The autumn grass situation is one of the worst witnessed in many years as late summer forage growth was minimal and the opportunity to stockpile cool season grasses never arose due to a lack of precipitation. The forage situation and the marketing of several cows provide a great educational moment. The forage shortage on many operations should instigate producers to consider stocking density, altering forage specie mix, and encourage the consideration of purchasing Pasture, Rangeland and Forage insurance in future years.

Market prices continue to offer favorable purchasing opportunities for calves that need to be backgrounded before entering the feedlot. However, the problem in the Southeast remains a shortage of forage. Stocker producers that generally use stockpiled forages and winter annuals to background calves should be cautious not to overstock pastures at this time. Most of these pastures will not carry as many animals this winter as they do in most winters due to a lack of growth. It will take some significant rainfall events to activate late growth potential and sustain the forage growth.

Some producers may even benefit from stockering lightweight cows through the winter. Light cows gain well on fair quality forage and can pack on the pounds rather quickly if forage is available. The expectation is for slaughter cow prices to improve towards the end of winter and through the spring months.

The November cattle on feed report for feedlots with a 1000 head or more capacity indicated cattle and calves on feed as of November 1, 2016 totaled 10.67 million head, down 1.3% from a year ago, with the pre-report estimate average expecting a decrease of 1.1%. October placements in feedlots totaled 2.17 million head, down 5.0% from a year ago with the pre-report estimate average expecting placements down 4.9%. October marketing’s totaled 1.71 million head up 4.6% from 2015 which corresponds closely with pre-report estimates. Placements on feed by weight: under 700 pounds down 3.4%, 700 to 799 pounds up 9.3%, and 800 pounds and over down 16.9%.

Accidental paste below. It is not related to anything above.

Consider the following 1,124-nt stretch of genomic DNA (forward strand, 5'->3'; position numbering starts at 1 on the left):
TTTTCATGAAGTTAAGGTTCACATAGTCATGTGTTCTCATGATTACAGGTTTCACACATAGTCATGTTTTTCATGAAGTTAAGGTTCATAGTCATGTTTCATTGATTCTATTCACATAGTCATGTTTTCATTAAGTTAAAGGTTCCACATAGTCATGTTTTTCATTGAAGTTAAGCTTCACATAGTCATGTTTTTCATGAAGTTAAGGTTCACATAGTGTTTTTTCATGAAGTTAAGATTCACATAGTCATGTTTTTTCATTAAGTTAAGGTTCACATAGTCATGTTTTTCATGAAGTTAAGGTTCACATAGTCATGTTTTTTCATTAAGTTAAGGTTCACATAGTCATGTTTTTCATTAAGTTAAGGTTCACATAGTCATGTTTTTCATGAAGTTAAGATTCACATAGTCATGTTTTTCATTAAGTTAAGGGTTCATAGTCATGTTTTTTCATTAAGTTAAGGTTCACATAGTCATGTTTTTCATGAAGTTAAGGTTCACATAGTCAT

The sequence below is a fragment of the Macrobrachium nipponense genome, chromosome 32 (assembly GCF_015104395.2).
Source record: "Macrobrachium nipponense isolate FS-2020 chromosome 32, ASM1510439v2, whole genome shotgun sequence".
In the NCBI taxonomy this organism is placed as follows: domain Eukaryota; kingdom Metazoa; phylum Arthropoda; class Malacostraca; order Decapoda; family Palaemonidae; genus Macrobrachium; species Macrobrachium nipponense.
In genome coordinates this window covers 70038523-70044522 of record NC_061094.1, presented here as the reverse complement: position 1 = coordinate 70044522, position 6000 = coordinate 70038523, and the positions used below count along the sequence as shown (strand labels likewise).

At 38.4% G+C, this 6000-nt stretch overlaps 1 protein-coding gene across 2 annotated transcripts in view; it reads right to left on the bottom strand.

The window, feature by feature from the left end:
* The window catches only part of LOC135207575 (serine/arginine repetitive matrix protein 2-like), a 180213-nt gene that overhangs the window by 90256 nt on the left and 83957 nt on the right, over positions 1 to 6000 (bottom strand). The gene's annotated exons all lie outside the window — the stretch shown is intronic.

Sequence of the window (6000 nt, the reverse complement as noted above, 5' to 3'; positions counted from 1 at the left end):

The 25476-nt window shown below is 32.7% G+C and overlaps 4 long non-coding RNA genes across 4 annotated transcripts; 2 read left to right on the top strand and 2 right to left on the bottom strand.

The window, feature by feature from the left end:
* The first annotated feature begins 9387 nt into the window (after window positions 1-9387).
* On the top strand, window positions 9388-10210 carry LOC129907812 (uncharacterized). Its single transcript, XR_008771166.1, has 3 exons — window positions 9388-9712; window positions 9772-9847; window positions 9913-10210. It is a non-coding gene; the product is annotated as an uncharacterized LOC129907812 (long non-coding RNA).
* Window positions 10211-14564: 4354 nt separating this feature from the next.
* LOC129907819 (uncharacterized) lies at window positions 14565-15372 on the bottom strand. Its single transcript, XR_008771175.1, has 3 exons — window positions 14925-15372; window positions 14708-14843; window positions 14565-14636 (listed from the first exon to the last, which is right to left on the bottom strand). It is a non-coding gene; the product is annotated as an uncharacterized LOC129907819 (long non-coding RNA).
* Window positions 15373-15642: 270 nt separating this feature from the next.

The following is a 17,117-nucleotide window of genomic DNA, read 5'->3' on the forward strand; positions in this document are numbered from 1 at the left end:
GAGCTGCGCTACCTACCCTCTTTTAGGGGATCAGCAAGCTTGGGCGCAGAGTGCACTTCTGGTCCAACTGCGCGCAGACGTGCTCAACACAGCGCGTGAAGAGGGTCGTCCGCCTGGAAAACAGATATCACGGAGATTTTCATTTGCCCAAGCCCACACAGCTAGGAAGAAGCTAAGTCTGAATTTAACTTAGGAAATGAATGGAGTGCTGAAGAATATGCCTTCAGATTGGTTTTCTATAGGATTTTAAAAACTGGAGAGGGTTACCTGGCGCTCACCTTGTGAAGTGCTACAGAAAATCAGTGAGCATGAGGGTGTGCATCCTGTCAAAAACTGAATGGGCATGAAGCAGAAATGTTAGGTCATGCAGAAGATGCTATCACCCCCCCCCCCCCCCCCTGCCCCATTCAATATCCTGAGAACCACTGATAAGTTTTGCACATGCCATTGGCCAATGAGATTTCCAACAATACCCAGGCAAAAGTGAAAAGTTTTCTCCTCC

ASK ANDREW, TN THINK TANK: The drought situation has become of utmost importance in the Southeast United States. It has decimated established pastures and prospects of any fall or winter growth. What should a producer do now? The answer is change management for the long-term. Producers should base stocking density on average or slightly below average forage years. This will provide increased flexibility in managing pastures. Consider diversifying forage species on the farm. The use of cool and warm season perennials can be advantageous, but the use of annuals can also help fill forage gaps left by the perennials. In years of excess forage, consider purchasing a few stocker cattle to utilize the excess forage. Another alternative may be to custom graze other producers’ cattle. This is not an exhaustive list, but may help one think of alternative management strategies. 

Please send questions and comments to agriff14@utk.edu or send a letter to Andrew P. Griffith, University of Tennessee, 314B Morgan Hall, 2621 Morgan Circle, Knoxville, TN 37996.

FRIDAY’S FUTURES MARKET CLOSING PRICES: Friday’s closing prices were as follows: Live/fed cattle –December $108.33 +0.10; February $108.85 +0.05; April $108.90 -0.05; Feeder cattle –January $124.98 +0.05; March $120.78 -0.25; April $120.38 -0.08; May $120.03 +0.33; December corn closed at $3.46 up $0.04 from Thursday.